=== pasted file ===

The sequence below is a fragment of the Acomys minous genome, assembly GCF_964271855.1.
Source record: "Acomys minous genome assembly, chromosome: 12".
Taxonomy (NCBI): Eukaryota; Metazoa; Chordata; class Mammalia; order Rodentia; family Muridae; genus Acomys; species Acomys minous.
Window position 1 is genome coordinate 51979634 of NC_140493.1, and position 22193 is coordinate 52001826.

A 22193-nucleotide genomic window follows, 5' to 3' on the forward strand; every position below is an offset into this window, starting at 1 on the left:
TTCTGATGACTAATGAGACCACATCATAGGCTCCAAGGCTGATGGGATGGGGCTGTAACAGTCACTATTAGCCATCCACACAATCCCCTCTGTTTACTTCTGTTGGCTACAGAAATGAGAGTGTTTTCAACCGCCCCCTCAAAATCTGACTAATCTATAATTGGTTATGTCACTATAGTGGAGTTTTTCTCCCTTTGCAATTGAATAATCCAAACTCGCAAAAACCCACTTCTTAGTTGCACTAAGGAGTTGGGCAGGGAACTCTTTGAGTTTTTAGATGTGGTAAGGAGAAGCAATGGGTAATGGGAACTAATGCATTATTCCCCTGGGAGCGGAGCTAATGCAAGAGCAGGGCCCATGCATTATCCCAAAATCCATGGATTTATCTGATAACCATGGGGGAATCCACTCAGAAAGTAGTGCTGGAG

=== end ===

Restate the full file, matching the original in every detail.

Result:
The sequence below is a fragment of the Acomys minous genome, assembly GCF_964271855.1.
Source record: "Acomys minous genome assembly, chromosome: 12".
Taxonomy (NCBI): Eukaryota; Metazoa; Chordata; class Mammalia; order Rodentia; family Muridae; genus Acomys; species Acomys minous.
Window position 1 is genome coordinate 51979634 of NC_140493.1, and position 22193 is coordinate 52001826.

A 22193-nucleotide genomic window follows, 5' to 3' on the forward strand; every position below is an offset into this window, starting at 1 on the left:
TTCTGATGACTAATGAGACCACATCATAGGCTCCAAGGCTGATGGGATGGGGCTGTAACAGTCACTATTAGCCATCCACACAATCCCCTCTGTTTACTTCTGTTGGCTACAGAAATGAGAGTGTTTTCAACCGCCCCCTCAAAATCTGACTAATCTATAATTGGTTATGTCACTATAGTGGAGTTTTTCTCCCTTTGCAATTGAATAATCCAAACTCGCAAAAACCCACTTCTTAGTTGCACTAAGGAGTTGGGCAGGGAACTCTTTGAGTTTTTAGATGTGGTAAGGAGAAGCAATGGGTAATGGGAACTAATGCATTATTCCCCTGGGAGCGGAGCTAATGCAAGAGCAGGGCCCATGCATTATCCCAAAATCCATGGATTTATCTGATAACCATGGGGGAATCCACTCAGAAAGTAGTGCTGGAG